Investing in public infrastructure is vital to growing the economy and ensuring a high quality of life, whether people live in large, small, urban, northern or rural Ontario communities. Our plan to invest more than $190 billion in public infrastructure over a 13-year period that started in 2014–15 is the largest infrastructure investment in our Province’s history.

With the 2017 balanced Budget plan, the government continues to invest in the Moving Ontario Forward plan to support public transit in the Greater Toronto and Hamilton Area (GTHA) and transportation and priority infrastructure across the province. The Province will continue to work with the federal government as phase two infrastructure investments outlined in the recent federal budget are implemented, including collaboration on additional new projects.

The government is also working to increase access to affordable housing through the repair, modernization and building of new community infrastructure.

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Collaborating with our Partners

to support local infrastructure priorities across the province through sustainable, ongoing funding.

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Building Transit & Transportation

by investing $84 billion over 10 years in transportation to manage congestion, connect communities and give people more travel options.

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More Access to Housing

by supporting the implementation of the updated Long-Term Affordable Housing Strategy, making it easier for people to find affordable housing.

How we’re helping by investing in transit and transportation infrastructure

Ontario is taking action by:

  • Building a world-class transit and transportation system by investing about $84 billion over 10 years to support a globally competitive economy, high quality of life and create 50,000 jobs, on average, per year.
  • Investing $13.5 billion through Moving Ontario Forward to enable faster and more frequent service on the GO rail network, through GO Regional Express Rail (RER), including the electrification of the Union Pearson Express. This is in addition to existing commitments of $7.8 billion for state of good repair, optimization and expansion across the GO network. This total investment of $21.3 billion makes the GO capital program the largest commuter rail program in Canada. By leveraging the federal government’s recent $1.9-billion commitment to support GO RER, the Province now has the ability to invest in even more priority projects.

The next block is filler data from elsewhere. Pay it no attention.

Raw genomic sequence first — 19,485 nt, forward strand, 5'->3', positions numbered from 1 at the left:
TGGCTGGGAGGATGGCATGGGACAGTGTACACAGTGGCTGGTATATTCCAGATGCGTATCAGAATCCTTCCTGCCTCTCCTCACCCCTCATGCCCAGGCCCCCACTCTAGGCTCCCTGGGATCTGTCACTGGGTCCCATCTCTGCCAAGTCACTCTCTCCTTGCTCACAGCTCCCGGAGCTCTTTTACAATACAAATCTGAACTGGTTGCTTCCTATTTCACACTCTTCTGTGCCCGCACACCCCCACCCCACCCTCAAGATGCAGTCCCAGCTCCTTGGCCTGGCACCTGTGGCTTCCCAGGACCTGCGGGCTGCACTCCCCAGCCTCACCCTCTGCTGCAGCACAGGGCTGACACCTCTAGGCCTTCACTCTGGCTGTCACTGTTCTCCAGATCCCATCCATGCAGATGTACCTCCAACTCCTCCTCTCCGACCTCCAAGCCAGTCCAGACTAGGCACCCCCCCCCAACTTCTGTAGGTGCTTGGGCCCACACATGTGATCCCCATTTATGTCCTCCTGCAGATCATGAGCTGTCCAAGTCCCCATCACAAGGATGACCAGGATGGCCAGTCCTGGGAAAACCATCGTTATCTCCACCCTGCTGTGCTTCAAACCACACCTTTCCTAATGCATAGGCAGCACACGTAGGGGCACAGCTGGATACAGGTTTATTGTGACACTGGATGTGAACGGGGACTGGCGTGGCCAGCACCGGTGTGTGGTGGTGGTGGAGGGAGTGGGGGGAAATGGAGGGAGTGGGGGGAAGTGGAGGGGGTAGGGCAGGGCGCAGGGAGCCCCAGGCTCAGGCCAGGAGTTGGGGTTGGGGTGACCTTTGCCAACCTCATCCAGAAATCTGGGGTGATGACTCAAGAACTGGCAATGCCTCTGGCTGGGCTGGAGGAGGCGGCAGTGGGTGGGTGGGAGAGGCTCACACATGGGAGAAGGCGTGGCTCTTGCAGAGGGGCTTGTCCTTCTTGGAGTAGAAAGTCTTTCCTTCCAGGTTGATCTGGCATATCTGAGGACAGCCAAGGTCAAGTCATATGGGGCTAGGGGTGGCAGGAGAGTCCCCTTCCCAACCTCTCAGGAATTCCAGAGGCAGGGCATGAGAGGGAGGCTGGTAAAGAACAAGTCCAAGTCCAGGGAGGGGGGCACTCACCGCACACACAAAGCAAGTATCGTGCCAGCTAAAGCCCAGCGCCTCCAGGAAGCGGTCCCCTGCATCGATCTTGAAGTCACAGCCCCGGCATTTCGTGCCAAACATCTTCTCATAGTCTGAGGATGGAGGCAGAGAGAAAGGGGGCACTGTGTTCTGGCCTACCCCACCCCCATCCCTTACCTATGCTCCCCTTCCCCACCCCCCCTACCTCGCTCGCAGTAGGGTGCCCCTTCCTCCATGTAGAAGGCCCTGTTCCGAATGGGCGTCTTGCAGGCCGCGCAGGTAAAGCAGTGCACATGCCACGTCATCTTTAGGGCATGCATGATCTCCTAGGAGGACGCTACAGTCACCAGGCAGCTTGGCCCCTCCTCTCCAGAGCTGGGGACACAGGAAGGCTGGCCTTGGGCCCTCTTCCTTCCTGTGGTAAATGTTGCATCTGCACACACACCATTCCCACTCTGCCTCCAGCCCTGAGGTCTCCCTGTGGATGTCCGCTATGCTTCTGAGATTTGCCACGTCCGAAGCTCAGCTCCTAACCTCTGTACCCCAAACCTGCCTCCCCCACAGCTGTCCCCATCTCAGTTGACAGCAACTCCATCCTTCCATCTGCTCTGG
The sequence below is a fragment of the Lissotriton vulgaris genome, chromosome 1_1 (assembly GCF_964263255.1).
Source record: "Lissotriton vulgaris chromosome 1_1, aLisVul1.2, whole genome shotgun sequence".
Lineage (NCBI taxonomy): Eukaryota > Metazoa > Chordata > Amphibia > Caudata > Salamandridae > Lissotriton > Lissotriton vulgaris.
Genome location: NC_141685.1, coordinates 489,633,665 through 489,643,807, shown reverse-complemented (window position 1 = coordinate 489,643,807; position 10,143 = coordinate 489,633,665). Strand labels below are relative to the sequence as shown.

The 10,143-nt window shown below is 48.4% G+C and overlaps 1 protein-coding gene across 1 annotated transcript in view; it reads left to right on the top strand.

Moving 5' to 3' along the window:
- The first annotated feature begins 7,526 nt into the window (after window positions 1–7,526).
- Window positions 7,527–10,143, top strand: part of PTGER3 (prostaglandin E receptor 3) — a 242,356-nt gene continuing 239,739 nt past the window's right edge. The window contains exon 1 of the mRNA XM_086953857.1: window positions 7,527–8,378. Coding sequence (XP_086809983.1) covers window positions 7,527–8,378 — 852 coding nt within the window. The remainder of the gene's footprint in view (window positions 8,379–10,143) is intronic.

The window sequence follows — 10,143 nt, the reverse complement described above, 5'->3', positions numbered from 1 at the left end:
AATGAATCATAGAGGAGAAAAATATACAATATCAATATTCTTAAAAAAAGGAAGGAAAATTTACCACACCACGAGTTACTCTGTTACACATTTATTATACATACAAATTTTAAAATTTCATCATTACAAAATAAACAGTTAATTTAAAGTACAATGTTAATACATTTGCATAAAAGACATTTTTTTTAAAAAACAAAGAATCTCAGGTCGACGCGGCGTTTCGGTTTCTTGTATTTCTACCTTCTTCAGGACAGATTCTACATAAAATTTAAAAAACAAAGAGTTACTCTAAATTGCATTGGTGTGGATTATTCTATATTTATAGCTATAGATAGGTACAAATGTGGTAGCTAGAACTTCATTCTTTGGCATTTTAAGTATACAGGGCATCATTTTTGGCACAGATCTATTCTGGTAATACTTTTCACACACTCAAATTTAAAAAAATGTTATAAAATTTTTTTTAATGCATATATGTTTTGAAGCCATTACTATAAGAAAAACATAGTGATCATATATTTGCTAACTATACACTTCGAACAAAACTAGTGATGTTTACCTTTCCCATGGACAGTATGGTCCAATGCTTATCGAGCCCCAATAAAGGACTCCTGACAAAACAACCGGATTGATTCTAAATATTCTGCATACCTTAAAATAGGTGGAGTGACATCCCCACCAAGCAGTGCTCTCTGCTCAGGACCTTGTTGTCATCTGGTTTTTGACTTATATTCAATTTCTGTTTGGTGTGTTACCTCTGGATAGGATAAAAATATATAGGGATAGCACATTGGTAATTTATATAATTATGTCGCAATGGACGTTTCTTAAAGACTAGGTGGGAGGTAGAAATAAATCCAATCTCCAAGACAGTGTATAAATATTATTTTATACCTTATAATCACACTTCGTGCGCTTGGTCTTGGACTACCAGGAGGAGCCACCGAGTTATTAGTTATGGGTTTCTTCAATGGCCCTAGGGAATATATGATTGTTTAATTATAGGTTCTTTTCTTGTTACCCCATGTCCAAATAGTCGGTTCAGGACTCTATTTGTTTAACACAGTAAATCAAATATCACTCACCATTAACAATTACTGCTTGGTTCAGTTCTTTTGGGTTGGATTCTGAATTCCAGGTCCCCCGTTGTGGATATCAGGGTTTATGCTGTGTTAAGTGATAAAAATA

• Continuing transit projects across the GTHA, including the Eglinton Crosstown LRT, to run across Eglinton Avenue between Mount Dennis and Kennedy Station; the Hamilton Rapid Transit, a dedicated LRT line between McMaster University and the Queenston traffic circle; and Mississauga Transitway, from Winston Churchill Boulevard to Renforth Drive — and support for the planning of the Downtown Relief Line in Toronto.
  • Investing more than $1 billion in Stage 2 of the Ottawa Light Rail Transit (LRT) project to add about 30 kilometres of new rail and 19 new stations to extend the LRT network to the east, west and south. Funding will also support the capital costs of a connection to the Ottawa airport.
  • Providing provincial funding of up to $43 million for a proposed transit hub in downtown Kitchener that will connect to GO rail and bus services, the future LRT line in Waterloo Region, VIA Rail services, and local and intercommunity bus service.
  • Increasing funding, starting in 2019, for local transit through an enhancement of the existing provincial gas tax program, doubling the municipal share from two to four cents per litre by 2021, to provide stable funding for municipalities so they can improve and expand their local transit systems and offer more travel options to commuters and families.
  • Increasing funding to $25 million in 2017–18 for Ontario’s Connecting Links program to help 19 municipalities repair roads and bridges connecting two ends of a provincial highway through a community or to a border crossing.
  • Building or rehabilitating about 5,000 kilometres of highways and more than 750 bridges across the province, including about 2,400 kilometres of those highways and 200 bridges in northern Ontario, by 2021–22.

How we’re helping by supporting affordable housing

Ontario is taking action by:

  • Investing approximately $4 billion since 2003 to create and repair affordable housing throughout the province, which has helped create more than 20,000 new affordable rental housing units, supported more than 275,000 repairs and improvements to social and affordable housing units, and provided rental and down payment assistance to more than 90,000 households in need.
  • Investing up to $500 million through the Climate Change Action Plan to retrofit social housing apartments across the province with energy efficiency improvements, including up to $85 million in 2017–18.
  • More than $925 million over three years in rent support and other services to prevent and address homelessness across the province through the Community Homelessness Prevention Initiative.
  • Establishing a program, as part of the Fair Housing Plan, that would leverage provincial land assets as a way to build more affordable housing units across the province. Under the program the Province will commit $70–100 million in land to develop up to 2,000 new housing units, including a mix of market and affordable housing. Potential sites under consideration for a pilot program include a portion of the West Don Lands, 27 Grosvenor/26 Grenville streets in Toronto, and other sites in the province.
  • Introducing an inclusionary zoning framework for municipalities that will enable affordable housing units as part of residential developments.